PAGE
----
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Too Much Scope

When you purchase an airgun, it is likely that you will be picking up a scope, especially if the airgun is a modern one. Airguns have reached new pinnacles in what they are capable of, and a scope helps in realizing some of the extreme accuracy feats that many airguns are capable of.

That said, it shouldn't come as a surprise to seasoned shooters that many of their new-to-airgun brethren often pick a scope that is simply not compatible with the gun they have chosen to use. Though many forum members grow tired of the constant "what scope should I use" question, it is comforting to see quite a bit of good advice being given to the novice shooter by veterans of the "scope wars" that crop up from time to time.

Consider the following:

1. If you are hunting, depending on the game you are pursuing, you are more likely to need a wide field of view because animals rarely tend to stay still very long. Their day to day activities call for them to move while grazing or hunting prey, and a wide field of view helps in keeping up with them. Having high-magnification scopes on hunting airguns may not make the best sense for the majority of prey.

2. Variable power? Do you really need it? The answer is "not always". More than one famous outdoor writer has made the comment that a fixed power is the better option for heavy recoiling firearms, and the same consideration carries over to airguns. Most shooters could do very well with a simple 4x power scope. Fixed power scopes have less internal moving parts, and are less prone to being thrown off their settings since there is less to go wrong on the inside.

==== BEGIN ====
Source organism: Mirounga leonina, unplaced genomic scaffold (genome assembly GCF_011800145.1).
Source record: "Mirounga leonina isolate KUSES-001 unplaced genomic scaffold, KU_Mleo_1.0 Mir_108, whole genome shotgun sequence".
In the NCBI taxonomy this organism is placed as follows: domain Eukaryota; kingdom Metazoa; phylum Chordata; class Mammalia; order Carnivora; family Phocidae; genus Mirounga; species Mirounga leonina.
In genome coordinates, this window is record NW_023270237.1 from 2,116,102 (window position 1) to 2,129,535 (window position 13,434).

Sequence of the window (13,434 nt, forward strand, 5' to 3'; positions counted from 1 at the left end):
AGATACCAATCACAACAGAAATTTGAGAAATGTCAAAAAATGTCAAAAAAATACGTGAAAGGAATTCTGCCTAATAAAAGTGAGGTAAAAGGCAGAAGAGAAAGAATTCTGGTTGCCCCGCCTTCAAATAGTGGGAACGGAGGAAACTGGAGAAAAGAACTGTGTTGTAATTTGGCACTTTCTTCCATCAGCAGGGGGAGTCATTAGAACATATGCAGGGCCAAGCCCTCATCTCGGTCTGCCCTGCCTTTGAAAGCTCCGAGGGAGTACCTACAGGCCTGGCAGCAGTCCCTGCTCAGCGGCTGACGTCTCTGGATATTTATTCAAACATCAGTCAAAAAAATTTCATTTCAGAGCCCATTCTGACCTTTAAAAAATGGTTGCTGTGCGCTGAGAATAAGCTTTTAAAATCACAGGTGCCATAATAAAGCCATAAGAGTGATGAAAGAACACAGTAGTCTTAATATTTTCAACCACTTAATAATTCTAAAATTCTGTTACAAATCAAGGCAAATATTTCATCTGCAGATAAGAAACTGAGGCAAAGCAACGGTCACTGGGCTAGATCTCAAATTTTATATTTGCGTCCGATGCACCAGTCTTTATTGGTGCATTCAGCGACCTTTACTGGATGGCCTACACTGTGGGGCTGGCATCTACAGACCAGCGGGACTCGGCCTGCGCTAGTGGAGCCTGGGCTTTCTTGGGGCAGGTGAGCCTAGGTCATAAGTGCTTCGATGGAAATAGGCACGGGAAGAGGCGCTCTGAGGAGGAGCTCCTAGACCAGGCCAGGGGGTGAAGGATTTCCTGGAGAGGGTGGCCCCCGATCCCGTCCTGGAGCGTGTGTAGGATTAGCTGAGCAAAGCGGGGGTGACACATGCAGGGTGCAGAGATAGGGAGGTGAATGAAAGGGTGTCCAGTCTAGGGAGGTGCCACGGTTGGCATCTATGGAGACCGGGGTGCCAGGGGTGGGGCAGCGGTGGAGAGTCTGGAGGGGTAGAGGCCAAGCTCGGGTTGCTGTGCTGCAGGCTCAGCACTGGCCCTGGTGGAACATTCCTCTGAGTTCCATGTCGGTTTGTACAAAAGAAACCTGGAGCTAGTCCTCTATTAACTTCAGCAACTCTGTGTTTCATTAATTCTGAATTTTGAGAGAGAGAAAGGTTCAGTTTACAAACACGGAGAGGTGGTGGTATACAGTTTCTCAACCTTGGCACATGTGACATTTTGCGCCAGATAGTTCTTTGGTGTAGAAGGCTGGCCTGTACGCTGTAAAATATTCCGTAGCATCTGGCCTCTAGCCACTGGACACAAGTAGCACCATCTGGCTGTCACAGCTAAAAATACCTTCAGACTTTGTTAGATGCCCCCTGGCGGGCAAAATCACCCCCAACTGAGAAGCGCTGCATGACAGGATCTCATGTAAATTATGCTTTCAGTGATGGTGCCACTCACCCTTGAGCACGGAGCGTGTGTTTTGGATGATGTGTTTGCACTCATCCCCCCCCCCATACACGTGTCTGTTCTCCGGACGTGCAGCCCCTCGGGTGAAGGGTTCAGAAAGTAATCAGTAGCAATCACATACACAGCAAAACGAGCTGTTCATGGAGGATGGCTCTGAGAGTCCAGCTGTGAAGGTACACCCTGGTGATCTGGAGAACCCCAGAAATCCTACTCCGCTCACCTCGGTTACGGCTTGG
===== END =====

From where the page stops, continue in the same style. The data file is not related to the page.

3. Here's a hint for you....don't adjust your scope all the way left or right, up or down. Stay in the mid-range of adjustment possibilities, and use an adjustable mount to get "close enough" in order to fine tune with the scope knobs. If you go too far in any one direction, you'll find the other adjustment possibilities limited because the reticle mounts lose their ability to have any effect on their parameter because the room remaining for adjustment is so limited. Move too far to the side or top or bottom of the barrel of the scope, then you have no way for the scope to move any further on the remaining adjustment axis. (Hope that makes sense.....I probably didn't say that very clear)

4. You can hit a lot of targets with an inexpensive scope. Most of my hunting is done with sub-$100 scopes, and to be blunt, I've killed more animals than most with airguns. You can accomplish quite a bit with budget-level scopes, but it calls for the shooter to do some testing and work on repeatable performance before trusting the hunt of a lifetime, or a once-in-a-blue-moon competition opportunity to an un-tested and untried scope. Just because your scope is expensive doesn't mean that it will perform as expected. The current crop of scopes at Airgun Depot are ALL under $200 at the time of this entry. Don't be afraid to try some of the budget scopes....you may be surprised!

5. Got your scope set? Leave it alone! Sure, it's okay to experiment and learn as much as you can about the scope, but once you have it set, leave the darn thing alone! Do a few test shots to determine whether it is still on the proper setting after you travel with it, but otherwise, continuous fiddling with it will lead to frustration that isn't the scopes fault!

Browse through Airgun Depot's scope category and pick a great scope at a great price after you've mulled over the comments in this blog entry. And have a great time shooting!

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